Palpitations, chest pain, breathlessness, fatigue, etc. are some common indicators that your heart is beating faster. A high heart rate in pregnancy can also cause the woman to faint, feel dizzy, making her extensively anxious. Some women, in severe cases, also become intolerant to everything.

Treating Tachycardia During Pregnancy

As mentioned above, the bouts of palpitation often subside by themselves. However, please do not hesitate to contact the doctor any time you want. Nevertheless, you should recognize the supernatural stress your body undertakes and allow yourself the time to settle. If it is about an emotional disturbance, try to calm yourself. An occasional cup of Chamomile tea can do wonders! Be careful not to overuse the tea, though. Keep it in limits. Pregnant women should avoid stimulants and keep themselves emotionally and physically healthy by resting plenty, drinking lots of water and other healthy liquids to keep the body cool and well hydrated. These simple things will keep anxiety at bay, keeping your body the ability to cope with increasing heart rate.
You can also check out the yogic positions that you can try during pregnancy. Other forms of meditation should also help. In fact, sex during pregnancy with a loving, caring partner can help you deal with the anxiety! Do not overuse this approach, though. Most importantly, abstain from coffee, alcohol, and tobacco or other nerve stimulants. You will have a lot to celebrate after the delivery!
Nevertheless, some rare conditions of tachycardia do require significant attention. For example, the onset of palpitations may coincide with heavy bleeding a few days ago. Now, do note that some bleeding during pregnancy is not unusual. Maybe you are experiencing an increased heart rate only because you are afraid of all that blood. However, if you have had, unfortunately, received a severe injury, make a fast appointment with the doctor.

Medical Intervention For Tachycardia

Please understand that pregnancy is the most extensive responsibility undertaken by a human body. It is complex, not fully understood yet, and the conditions vary uniquely from one woman to another. You can definitely consult the doctor if your tachycardia is explainable by any of the above terms. However, a good gynecologist will assure you that there is nothing to worry at all. In fact, tests show the baby’s heart rate to be completely normal even when the mother is experiencing an increased heartbeat. Most of the time, the palpitations soon cease by themselves, and you find relief. Never take OTC medications on your own. Some of these OTC drugs can cause birth defects in the fetus.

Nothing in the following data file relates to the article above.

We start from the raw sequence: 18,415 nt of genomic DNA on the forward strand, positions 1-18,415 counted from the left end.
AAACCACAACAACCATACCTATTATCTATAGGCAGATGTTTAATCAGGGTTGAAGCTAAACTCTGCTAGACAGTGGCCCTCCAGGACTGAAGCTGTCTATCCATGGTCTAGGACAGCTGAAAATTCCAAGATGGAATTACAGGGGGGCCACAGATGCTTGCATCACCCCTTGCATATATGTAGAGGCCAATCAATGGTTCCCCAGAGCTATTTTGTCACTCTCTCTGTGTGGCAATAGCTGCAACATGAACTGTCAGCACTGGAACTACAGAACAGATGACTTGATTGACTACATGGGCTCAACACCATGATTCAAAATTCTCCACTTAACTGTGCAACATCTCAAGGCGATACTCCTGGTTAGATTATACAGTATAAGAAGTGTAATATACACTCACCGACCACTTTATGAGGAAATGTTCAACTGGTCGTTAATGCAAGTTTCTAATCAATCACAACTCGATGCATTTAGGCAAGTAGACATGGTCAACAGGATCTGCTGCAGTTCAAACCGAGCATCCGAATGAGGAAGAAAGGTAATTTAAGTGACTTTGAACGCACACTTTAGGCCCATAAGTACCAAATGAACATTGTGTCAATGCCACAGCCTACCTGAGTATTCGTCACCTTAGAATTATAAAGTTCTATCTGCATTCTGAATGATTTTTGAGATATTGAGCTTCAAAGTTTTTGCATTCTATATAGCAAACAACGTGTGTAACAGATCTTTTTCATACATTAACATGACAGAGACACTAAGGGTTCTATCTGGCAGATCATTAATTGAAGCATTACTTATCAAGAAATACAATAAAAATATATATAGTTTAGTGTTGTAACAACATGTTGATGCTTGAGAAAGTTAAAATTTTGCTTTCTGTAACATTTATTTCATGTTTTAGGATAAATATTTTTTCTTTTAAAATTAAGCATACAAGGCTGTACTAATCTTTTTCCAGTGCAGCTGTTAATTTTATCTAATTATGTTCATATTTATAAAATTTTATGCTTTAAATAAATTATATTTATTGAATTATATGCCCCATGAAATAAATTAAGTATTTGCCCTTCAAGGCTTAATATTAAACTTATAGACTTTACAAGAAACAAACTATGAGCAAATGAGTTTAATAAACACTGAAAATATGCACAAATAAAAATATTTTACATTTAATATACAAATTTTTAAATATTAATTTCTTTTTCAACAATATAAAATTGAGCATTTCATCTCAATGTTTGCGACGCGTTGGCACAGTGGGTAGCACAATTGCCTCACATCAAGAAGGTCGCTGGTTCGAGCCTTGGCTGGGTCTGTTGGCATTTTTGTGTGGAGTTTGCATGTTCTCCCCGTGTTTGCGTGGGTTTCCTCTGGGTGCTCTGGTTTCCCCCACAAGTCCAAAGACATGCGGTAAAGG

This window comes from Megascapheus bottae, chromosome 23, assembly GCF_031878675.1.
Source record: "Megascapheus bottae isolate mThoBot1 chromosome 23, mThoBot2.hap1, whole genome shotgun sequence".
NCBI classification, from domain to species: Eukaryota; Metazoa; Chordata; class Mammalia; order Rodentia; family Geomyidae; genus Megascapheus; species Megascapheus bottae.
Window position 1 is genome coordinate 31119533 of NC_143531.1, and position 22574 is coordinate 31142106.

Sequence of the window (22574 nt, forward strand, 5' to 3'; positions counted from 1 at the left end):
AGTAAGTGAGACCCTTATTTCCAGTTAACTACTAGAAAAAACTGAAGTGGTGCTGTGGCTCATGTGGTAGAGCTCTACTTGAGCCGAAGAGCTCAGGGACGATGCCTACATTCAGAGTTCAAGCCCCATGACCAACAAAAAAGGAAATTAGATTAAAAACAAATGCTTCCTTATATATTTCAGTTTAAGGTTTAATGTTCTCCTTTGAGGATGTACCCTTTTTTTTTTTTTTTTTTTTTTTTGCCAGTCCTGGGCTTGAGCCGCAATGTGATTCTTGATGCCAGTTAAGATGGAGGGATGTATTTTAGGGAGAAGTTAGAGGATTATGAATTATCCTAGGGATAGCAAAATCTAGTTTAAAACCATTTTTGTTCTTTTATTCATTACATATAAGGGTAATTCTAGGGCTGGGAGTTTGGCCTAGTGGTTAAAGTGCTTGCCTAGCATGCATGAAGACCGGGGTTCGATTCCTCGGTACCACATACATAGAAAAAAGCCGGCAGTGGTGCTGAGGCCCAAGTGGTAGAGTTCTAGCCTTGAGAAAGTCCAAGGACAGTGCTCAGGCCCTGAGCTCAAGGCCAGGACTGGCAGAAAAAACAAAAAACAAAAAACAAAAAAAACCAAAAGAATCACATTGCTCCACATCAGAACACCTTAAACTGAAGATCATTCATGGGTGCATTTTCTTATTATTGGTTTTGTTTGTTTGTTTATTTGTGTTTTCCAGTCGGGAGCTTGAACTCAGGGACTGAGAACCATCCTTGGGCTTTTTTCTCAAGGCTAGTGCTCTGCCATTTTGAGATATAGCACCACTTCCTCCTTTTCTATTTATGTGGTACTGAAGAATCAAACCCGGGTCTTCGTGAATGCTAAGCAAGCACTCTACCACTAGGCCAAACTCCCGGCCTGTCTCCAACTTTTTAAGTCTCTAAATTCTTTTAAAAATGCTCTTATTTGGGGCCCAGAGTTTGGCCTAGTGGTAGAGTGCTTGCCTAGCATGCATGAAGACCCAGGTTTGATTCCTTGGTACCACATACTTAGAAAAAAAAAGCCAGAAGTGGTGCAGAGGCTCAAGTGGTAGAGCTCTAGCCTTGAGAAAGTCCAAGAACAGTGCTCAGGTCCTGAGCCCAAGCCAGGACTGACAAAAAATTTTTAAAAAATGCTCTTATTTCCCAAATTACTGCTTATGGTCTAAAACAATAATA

Serious Complications Of Tachycardia

All other serious complications such as ectopic pregnancy, amniotic fluid embolism, placental abruption, miscarriage, uterine rupture, and pulmonary embolism are associated with tachycardia during pregnancy. In fact, an overdose or allergic reaction to prenatal vitamins can also induce stress on the heart. Underlying lung and heart conditions can also become conspicuous during the term. The doctor will do her best to ensure the safety of the mother and the baby, under the unique conditions of the patient.

Medications For Tachycardia

Yes, there are medications for tachycardia. However, do remember that pills are drugs – and may not be safe for you or your baby. Do not simply buy medicines over the counter! The common anti-arrhythmic drug Amiodarone has been shown to cause fetal abnormalities. Beta or calcium channel blockers or anti-arrhythmic medications are usually prescribed for treating sinus tachycardia. Most cases of Supraventricular tachycardia seen during pregnancy are harmless and may not need any treatment. It is very important to get yourself properly checked by the doctor and never, ever self medicate. In fact, the racing heart rate may develop as a side effect of medications such as pseudoephedrine. Always consult the doctor, but take several opinions. Check online forums to find the experience of other expectant women. A good doctor will take the best efforts to alleviate your concerns.